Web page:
I just lost my favorite gig. Not going on TV with Stephen Colbert—he is taking his fabulous writers and producers with him to CBS, so there may still be room in the suitcase for a little Supreme Court commentary, too. (I can hope.) I’m talking about prepping other guests for dealing with Colbert’s character. “Just tell him why he’s wrong,” I always told people who asked me how to handle his genius weirdness.
For The Late Show, Colbert will leave his conservative alter ego behind and turn into himself. If you’re wondering whether you’ll like the real him, you will, I promise. He’s a mensch. If you have any doubt, listen to this lovely Fresh Air interview. That’s the real Stephen talking to Terry Gross.
I’m excited for Colbert to remake network late night. But I’m also mourning, for a moment, the passing of his character. It was such a distinct performance, a lark that also took all of us, as viewers, on a deep dive into American politics. I never worry when people tell me their main sources of news are The Daily Show and The Colbert Report because we learn a ton while we laugh. And in fact, Colbert’s greatest skill is that he asks great questions. That part he’ll take with him.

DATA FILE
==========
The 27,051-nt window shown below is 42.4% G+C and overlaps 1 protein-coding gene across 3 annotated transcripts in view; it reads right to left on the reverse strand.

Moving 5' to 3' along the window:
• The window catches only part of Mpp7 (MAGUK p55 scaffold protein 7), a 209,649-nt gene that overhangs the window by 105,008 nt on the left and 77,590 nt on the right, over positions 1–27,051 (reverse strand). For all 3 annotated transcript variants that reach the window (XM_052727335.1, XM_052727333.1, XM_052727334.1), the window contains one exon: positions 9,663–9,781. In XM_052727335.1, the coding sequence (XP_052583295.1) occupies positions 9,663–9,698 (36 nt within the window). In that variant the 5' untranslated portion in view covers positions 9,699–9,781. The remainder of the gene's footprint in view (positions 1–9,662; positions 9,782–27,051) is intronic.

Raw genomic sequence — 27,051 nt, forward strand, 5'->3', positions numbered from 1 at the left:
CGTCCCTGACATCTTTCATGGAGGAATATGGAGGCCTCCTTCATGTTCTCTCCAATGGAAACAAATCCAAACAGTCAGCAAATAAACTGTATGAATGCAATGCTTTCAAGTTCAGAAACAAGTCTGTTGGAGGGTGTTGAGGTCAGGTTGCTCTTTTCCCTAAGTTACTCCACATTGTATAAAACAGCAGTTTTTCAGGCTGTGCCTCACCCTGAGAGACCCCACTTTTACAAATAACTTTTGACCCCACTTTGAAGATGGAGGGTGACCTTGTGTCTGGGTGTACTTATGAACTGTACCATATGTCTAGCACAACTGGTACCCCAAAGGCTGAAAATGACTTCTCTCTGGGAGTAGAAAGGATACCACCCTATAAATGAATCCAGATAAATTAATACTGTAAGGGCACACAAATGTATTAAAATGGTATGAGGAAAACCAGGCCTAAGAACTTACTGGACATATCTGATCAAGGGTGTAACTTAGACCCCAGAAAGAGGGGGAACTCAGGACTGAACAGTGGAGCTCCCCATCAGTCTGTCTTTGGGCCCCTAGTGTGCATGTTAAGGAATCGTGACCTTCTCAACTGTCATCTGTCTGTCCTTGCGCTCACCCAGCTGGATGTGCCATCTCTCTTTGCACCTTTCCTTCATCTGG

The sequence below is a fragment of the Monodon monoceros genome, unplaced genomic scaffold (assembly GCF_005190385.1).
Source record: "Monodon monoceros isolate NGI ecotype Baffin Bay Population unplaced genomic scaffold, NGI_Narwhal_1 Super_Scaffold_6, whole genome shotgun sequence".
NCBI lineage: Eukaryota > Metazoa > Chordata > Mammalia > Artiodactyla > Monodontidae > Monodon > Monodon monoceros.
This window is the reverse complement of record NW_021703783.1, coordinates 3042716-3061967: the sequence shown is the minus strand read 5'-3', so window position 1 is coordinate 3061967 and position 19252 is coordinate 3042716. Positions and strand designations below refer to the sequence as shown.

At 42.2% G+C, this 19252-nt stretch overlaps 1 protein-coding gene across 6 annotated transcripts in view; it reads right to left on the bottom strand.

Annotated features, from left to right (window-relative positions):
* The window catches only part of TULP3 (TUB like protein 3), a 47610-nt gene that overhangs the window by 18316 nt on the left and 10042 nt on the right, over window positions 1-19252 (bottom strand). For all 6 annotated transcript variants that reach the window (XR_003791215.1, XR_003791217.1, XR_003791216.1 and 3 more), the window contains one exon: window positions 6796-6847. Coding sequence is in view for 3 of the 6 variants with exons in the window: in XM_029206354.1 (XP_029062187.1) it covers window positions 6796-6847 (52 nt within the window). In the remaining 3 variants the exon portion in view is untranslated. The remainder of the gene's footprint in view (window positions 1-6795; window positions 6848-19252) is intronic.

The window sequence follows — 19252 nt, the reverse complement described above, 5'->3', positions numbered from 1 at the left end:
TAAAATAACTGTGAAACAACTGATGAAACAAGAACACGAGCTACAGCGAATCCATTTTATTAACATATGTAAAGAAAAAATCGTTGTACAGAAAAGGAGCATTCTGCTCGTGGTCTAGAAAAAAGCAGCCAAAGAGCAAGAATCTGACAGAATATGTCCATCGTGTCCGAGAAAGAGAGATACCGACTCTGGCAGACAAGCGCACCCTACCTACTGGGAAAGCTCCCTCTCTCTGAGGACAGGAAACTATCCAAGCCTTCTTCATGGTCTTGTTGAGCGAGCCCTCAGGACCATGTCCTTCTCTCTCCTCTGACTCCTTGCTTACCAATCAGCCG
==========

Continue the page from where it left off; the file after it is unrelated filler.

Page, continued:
Stephen Colbert Out of Character: How He Might Be as Late Show Host
“Stephen Colbert” Changed Late Night. Now Stephen Colbert Might Be Able to Save It.
TODAY IN SLATE
Smash and Grab
I Am 25. I Don’t Work at Facebook. My Doctors Want Me to Freeze My Eggs.
Republicans Want the Government to Listen to the American Public on Ebola. That’s a Horrible Idea.
The Most Ingenious Teaching Device Ever Invented
Tom Hanks Has a Short Story in the New Yorker. It’s Not Good.
Marvel’s Civil War Is a Far-Right Paranoid Fantasy
It’s also a mess. Can the movies do better?